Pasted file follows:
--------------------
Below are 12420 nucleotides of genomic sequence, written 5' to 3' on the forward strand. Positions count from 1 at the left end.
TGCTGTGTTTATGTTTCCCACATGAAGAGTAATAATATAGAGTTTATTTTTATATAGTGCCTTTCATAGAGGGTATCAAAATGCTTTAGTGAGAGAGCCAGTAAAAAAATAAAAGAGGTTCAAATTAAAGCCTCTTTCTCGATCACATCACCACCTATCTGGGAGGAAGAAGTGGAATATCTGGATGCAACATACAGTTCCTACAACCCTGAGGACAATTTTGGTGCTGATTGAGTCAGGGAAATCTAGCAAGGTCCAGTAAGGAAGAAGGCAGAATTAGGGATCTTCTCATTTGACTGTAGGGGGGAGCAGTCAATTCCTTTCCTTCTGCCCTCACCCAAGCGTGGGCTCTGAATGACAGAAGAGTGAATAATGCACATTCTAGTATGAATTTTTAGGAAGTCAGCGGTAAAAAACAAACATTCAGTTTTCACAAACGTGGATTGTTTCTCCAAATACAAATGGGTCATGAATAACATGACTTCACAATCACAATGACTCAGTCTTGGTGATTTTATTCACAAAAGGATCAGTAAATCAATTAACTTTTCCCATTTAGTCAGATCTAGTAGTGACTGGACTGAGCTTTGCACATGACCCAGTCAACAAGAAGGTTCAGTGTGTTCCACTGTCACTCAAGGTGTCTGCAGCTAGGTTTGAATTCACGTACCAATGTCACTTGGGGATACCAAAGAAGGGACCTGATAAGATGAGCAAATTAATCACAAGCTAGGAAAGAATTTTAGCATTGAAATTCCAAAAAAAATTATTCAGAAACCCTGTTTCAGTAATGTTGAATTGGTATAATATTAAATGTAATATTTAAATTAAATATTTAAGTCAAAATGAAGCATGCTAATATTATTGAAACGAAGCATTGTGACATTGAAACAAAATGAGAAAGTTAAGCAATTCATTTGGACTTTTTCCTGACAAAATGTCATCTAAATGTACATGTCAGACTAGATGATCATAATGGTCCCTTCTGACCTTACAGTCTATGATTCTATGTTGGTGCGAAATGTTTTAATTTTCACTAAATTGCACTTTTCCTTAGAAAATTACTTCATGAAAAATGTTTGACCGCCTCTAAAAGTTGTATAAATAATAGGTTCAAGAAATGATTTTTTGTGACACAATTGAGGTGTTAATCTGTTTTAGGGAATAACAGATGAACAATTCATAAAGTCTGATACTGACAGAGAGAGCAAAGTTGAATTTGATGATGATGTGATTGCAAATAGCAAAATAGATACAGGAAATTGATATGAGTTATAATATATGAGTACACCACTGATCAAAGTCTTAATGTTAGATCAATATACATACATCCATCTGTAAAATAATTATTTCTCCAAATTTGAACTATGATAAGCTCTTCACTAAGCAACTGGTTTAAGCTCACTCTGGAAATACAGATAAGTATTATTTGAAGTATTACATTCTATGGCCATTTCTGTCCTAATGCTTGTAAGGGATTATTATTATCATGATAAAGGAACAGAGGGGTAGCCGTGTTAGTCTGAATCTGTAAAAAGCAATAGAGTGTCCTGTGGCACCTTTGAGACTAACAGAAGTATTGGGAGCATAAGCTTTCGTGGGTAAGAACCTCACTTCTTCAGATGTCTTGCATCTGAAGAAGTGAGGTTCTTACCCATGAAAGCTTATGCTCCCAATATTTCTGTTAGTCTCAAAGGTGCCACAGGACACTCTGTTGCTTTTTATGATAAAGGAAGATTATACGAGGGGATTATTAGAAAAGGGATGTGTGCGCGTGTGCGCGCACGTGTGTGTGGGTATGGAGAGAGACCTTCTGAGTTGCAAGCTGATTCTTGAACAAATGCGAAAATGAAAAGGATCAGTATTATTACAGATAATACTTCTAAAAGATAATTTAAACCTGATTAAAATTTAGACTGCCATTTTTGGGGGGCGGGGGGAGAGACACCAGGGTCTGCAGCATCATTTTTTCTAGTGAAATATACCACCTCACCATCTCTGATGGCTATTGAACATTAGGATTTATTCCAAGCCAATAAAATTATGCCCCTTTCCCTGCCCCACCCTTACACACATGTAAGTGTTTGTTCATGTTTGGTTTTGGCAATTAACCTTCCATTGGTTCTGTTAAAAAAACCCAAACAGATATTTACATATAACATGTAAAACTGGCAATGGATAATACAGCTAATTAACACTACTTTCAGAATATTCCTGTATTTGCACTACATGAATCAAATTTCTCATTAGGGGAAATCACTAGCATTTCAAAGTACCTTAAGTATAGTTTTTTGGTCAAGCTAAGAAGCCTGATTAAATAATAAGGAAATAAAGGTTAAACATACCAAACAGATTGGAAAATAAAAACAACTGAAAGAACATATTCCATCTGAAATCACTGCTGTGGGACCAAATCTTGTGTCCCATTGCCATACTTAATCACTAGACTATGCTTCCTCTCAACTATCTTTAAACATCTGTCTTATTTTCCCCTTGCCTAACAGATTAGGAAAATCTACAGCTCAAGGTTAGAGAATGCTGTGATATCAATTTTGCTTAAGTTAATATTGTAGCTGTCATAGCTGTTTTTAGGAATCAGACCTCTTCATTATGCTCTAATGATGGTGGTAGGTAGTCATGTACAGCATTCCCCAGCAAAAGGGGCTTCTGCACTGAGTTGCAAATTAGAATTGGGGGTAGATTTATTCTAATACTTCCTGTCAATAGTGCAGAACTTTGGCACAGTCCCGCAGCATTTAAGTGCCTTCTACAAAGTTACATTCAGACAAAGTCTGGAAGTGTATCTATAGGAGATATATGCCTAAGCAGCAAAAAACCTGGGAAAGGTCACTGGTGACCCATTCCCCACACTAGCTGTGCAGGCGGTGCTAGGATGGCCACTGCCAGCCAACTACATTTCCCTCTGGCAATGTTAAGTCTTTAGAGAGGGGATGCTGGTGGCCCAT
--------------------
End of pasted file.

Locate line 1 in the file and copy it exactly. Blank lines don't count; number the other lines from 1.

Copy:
Below are 12420 nucleotides of genomic sequence, written 5' to 3' on the forward strand. Positions count from 1 at the left end.